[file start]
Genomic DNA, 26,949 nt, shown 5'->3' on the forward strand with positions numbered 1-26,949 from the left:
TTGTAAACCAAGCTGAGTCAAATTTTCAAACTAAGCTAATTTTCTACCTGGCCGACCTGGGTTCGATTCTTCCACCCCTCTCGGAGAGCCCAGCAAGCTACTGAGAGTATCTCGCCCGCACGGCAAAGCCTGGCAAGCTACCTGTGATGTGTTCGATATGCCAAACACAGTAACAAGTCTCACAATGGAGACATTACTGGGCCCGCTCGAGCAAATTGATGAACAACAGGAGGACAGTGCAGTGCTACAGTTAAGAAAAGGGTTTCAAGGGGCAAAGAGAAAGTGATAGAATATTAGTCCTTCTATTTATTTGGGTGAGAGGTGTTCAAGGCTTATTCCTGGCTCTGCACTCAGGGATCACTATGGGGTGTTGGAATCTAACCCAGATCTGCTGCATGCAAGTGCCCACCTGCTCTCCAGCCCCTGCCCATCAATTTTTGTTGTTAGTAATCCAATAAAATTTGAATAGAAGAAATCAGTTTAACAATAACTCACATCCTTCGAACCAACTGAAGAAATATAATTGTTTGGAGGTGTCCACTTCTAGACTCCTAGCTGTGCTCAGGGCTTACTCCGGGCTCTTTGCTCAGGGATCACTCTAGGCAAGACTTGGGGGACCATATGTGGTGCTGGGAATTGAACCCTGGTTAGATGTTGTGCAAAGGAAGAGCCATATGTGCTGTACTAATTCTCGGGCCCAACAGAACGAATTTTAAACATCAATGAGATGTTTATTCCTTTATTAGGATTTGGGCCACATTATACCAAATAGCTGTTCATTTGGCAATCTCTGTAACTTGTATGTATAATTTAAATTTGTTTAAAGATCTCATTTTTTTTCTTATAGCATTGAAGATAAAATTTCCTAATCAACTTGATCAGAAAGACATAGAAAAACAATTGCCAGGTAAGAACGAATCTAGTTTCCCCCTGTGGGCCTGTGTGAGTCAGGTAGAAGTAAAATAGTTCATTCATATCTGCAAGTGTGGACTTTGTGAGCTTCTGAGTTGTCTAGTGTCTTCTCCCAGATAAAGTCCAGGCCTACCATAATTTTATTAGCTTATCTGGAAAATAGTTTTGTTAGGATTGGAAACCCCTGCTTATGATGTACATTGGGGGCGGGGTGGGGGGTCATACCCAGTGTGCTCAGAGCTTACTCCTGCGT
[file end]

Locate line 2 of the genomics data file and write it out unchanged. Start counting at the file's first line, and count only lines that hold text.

TTGTAAACCAAGCTGAGTCAAATTTTCAAACTAAGCTAATTTTCTACCTGGCCGACCTGGGTTCGATTCTTCCACCCCTCTCGGAGAGCCCAGCAAGCTACTGAGAGTATCTCGCCCGCACGGCAAAGCCTGGCAAGCTACCTGTGATGTGTTCGATATGCCAAACACAGTAACAAGTCTCACAATGGAGACATTACTGGGCCCGCTCGAGCAAATTGATGAACAACAGGAGGACAGTGCAGTGCTACAGTTAAGAAAAGGGTTTCAAGGGGCAAAGAGAAAGTGATAGAATATTAGTCCTTCTATTTATTTGGGTGAGAGGTGTTCAAGGCTTATTCCTGGCTCTGCACTCAGGGATCACTATGGGGTGTTGGAATCTAACCCAGATCTGCTGCATGCAAGTGCCCACCTGCTCTCCAGCCCCTGCCCATCAATTTTTGTTGTTAGTAATCCAATAAAATTTGAATAGAAGAAATCAGTTTAACAATAACTCACATCCTTCGAACCAACTGAAGAAATATAATTGTTTGGAGGTGTCCACTTCTAGACTCCTAGCTGTGCTCAGGGCTTACTCCGGGCTCTTTGCTCAGGGATCACTCTAGGCAAGACTTGGGGGACCATATGTGGTGCTGGGAATTGAACCCTGGTTAGATGTTGTGCAAAGGAAGAGCCATATGTGCTGTACTAATTCTCGGGCCCAACAGAACGAATTTTAAACATCAATGAGATGTTTATTCCTTTATTAGGATTTGGGCCACATTATACCAAATAGCTGTTCATTTGGCAATCTCTGTAACTTGTATGTATAATTTAAATTTGTTTAAAGATCTCATTTTTTTTCTTATAGCATTGAAGATAAAATTTCCTAATCAACTTGATCAGAAAGACATAGAAAAACAATTGCCAGGTAAGAACGAATCTAGTTTCCCCCTGTGGGCCTGTGTGAGTCAGGTAGAAGTAAAATAGTTCATTCATATCTGCAAGTGTGGACTTTGTGAGCTTCTGAGTTGTCTAGTGTCTTCTCCCAGATAAAGTCCAGGCCTACCATAATTTTATTAGCTTATCTGGAAAATAGTTTTGTTAGGATTGGAAACCCCTGCTTATGATGTACATTGGGGGCGGGGTGGGGGGTCATACCCAGTGTGCTCAGAGCTTACTCCTGCGT